I have many years sitting and I still can't do full lotus. My yoga practice has helped a lot and I work at the posture a little every day. These days I sit half lotus and eventually I'll get full lotus.

    Everyone's body is different. So try your own version of full lotus at your own pace.

    This video helps a lot.



    Gassho,

    Kyonin
    #SatToday
    Hondō Kyōnin
    奔道 協忍

  10. #10
    Quote Originally Posted by somanaut View Post
    To me I am asking a very simple question: what options does those, that are more experienced than me in this shikantaza practise think about the various ways of placing hands and feet and consequences thereof in the short and long run. I am not asking for an ideal, just experiences and opinions on basic physical postural configurations. You gave a helpfull reply and useful links, to help me figure it out. But I still get the sense that I am being perceived as asking the wrong question. If that is the case, I honestly don't understand, why it's being perceived in such a way...
    I guess I will sit with that tonight.
    Best Regards
    Jesper
    #sattoday
    Hi Jesper,

    I cannot speak for others (I hope folks will offer you their experiences), but I thought I had been giving you very concrete responses. Everybody's body is different, so in the end you must find out for yourself ... and it can keep changing even during a single sitting. The effect for thin Harry of placing the hands a certain place will not be the same for large Mary, Tuesday morning may not be the same as Tuesday night.

    In my view, Lotus is a bit over-emphasized in Japan, and while an amazing posture, any way of sitting balanced and comfortable in which the body is feeling poised and can be paid "no nevermind" is fine (we have several options in the introductory booklet I provided from Lotus to Burmese to Seiza to sitting without slouching in a chair).

    The Johnson book provides several tests and methods to find a good posture(s) to suit you.

    The one consistent point in any posture is that, if physically possible (because some people with health issues may have difficulty even there), we sit upright, back straight but not rigid, not too tight and not too lose, generally supporting the back with a Zafu or bench or seat.

    Am I still missing something that you are asking?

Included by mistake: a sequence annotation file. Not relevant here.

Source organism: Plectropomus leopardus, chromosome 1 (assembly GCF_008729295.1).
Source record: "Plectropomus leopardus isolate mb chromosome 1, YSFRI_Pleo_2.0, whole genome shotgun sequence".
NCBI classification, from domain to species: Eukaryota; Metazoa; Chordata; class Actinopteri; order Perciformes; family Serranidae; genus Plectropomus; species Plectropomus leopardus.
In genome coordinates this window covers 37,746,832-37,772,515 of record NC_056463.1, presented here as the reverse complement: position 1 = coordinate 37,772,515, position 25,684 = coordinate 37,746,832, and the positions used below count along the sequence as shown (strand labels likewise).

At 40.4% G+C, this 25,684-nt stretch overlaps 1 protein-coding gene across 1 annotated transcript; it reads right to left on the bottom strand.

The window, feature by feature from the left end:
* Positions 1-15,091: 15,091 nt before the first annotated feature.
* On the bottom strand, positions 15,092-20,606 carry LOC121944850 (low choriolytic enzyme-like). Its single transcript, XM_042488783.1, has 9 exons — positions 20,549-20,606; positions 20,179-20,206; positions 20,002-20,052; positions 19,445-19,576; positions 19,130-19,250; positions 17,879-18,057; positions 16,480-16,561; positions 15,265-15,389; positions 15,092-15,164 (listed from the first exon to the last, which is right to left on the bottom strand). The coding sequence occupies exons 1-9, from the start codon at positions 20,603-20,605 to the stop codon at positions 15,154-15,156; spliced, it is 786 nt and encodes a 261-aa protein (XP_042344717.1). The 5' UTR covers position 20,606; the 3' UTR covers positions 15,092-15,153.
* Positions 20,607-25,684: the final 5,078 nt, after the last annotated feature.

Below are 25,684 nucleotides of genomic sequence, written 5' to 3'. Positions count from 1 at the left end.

Gassho, Jundo

    SatToday (Half Lotus)
    Last edited by Jundo; 01-29-2016 at 03:18 AM.
    ALL OF LIFE IS OUR TEMPLE

  11. #11
    Quote Originally Posted by Jundo View Post
    Everybody's body is different, so in the end you must find out for yourself ... and it can keep changing even during a single sitting.
    Hello Jesper,

    Jundo makes a very important point here ... one needs to find their own balance in their own sitting. Whatever was works for you, then do that ... but also don't become stuck to that posture, as it will change. I can sit full-lotus, half-lotus, or burmese and have to say I prefer either half-lotus or burmese. Full-lotus I find overtime is hard on the knees and because of that, I do my best not to risk my practice just for the sake of a posture.

    Also, I feel posture is not just your body, but also your mind. If you are sitting for the purpose to obtain the "proper" or "right way" posture, then I feel you are missing the mark to zazen. Zazen allows us to open up and be present to this very moment regardless of what is here. Regardless of whether we sit full-lotus or not ... whether we sit for 5mins or 40mins. Zazen is just zazen; full-lotus is just full-lotus, half-lotus is just half-lotus, and burmese is just burmese - there is no difference, they are all the same if we remove that barrier within our minds. Again, this does not just apply to upright sitting, it applies to a seiza bench, a hospital bed, a dentist chair, our death bed, etc ... does that help? =)

    Gassho
    Shingen

    #sattoday to in #half-lotus
    RINDO SHINGEN
    倫道 真現

  12. #12
    @Kyonin: Thanks for the link. I have seen it before, and didn't find it useful for my situation. I was looking for a more thorough investigation of the biomechanics involved in kekka fuza.
    @Jundo: You did give practical advice, and again thank you for that. It was more the difference in perspective (what and how I ask questions, and the reactions there upon) that I was wondering about, and I wasn't being disingenuous when I wrote that I should sit on that. I am honestly frustrated about the gap between my "reality" and the "reality" of others mediated through signs. Words seem to create just as much trouble in one area of life, as it relieves in others.
    @Kyonin: I understand (I think) what you are saying. But for a "somanaut" such as me, grounding in the body is the only way "into" this sitting. Especially since I am sitting alone. Yes the postures are just tools and are really no different, but in this particular manifestation they are important. One day body will drop away, but until then...